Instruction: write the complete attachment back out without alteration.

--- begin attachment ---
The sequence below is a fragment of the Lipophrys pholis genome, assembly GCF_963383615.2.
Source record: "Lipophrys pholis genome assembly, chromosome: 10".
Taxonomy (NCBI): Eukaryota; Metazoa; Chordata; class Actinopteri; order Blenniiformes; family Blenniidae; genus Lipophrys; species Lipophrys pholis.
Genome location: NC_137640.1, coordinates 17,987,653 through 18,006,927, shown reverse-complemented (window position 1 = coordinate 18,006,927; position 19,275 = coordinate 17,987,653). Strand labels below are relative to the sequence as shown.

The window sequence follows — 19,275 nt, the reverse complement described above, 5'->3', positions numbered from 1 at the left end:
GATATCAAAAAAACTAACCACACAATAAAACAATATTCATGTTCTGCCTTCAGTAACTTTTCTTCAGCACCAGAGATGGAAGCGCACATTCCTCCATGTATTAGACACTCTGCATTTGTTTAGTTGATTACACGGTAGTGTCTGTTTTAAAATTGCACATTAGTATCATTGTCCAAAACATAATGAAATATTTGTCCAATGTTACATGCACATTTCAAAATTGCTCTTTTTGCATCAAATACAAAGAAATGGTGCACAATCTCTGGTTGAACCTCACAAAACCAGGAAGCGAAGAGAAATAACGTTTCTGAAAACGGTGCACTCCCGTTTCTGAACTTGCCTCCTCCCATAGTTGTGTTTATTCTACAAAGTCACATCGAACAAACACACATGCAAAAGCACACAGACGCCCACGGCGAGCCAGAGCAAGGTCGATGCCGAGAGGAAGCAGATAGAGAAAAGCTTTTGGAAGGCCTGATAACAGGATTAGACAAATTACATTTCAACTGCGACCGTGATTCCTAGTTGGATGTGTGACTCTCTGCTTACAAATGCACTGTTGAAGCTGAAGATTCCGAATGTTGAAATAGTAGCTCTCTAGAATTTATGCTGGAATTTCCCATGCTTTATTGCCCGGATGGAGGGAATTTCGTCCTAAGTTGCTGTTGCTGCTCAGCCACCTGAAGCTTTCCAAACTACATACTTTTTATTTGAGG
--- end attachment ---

The sequence below is a fragment of the Lipophrys pholis genome, assembly GCF_963383615.2.
Source record: "Lipophrys pholis genome assembly, chromosome: 10".
Taxonomy (NCBI): Eukaryota; Metazoa; Chordata; class Actinopteri; order Blenniiformes; family Blenniidae; genus Lipophrys; species Lipophrys pholis.
Genome location: NC_137640.1, coordinates 17,987,653 through 18,006,927, shown reverse-complemented (window position 1 = coordinate 18,006,927; position 19,275 = coordinate 17,987,653). Strand labels below are relative to the sequence as shown.

The window sequence follows — 19,275 nt, the reverse complement described above, 5'->3', positions numbered from 1 at the left end:
GATATCAAAAAAACTAACCACACAATAAAACAATATTCATGTTCTGCCTTCAGTAACTTTTCTTCAGCACCAGAGATGGAAGCGCACATTCCTCCATGTATTAGACACTCTGCATTTGTTTAGTTGATTACACGGTAGTGTCTGTTTTAAAATTGCACATTAGTATCATTGTCCAAAACATAATGAAATATTTGTCCAATGTTACATGCACATTTCAAAATTGCTCTTTTTGCATCAAATACAAAGAAATGGTGCACAATCTCTGGTTGAACCTCACAAAACCAGGAAGCGAAGAGAAATAACGTTTCTGAAAACGGTGCACTCCCGTTTCTGAACTTGCCTCCTCCCATAGTTGTGTTTATTCTACAAAGTCACATCGAACAAACACACATGCAAAAGCACACAGACGCCCACGGCGAGCCAGAGCAAGGTCGATGCCGAGAGGAAGCAGATAGAGAAAAGCTTTTGGAAGGCCTGATAACAGGATTAGACAAATTACATTTCAACTGCGACCGTGATTCCTAGTTGGATGTGTGACTCTCTGCTTACAAATGCACTGTTGAAGCTGAAGATTCCGAATGTTGAAATAGTAGCTCTCTAGAATTTATGCTGGAATTTCCCATGCTTTATTGCCCGGATGGAGGGAATTTCGTCCTAAGTTGCTGTTGCTGCTCAGCCACCTGAAGCTTTCCAAACTACATACTTTTTATTTGAGG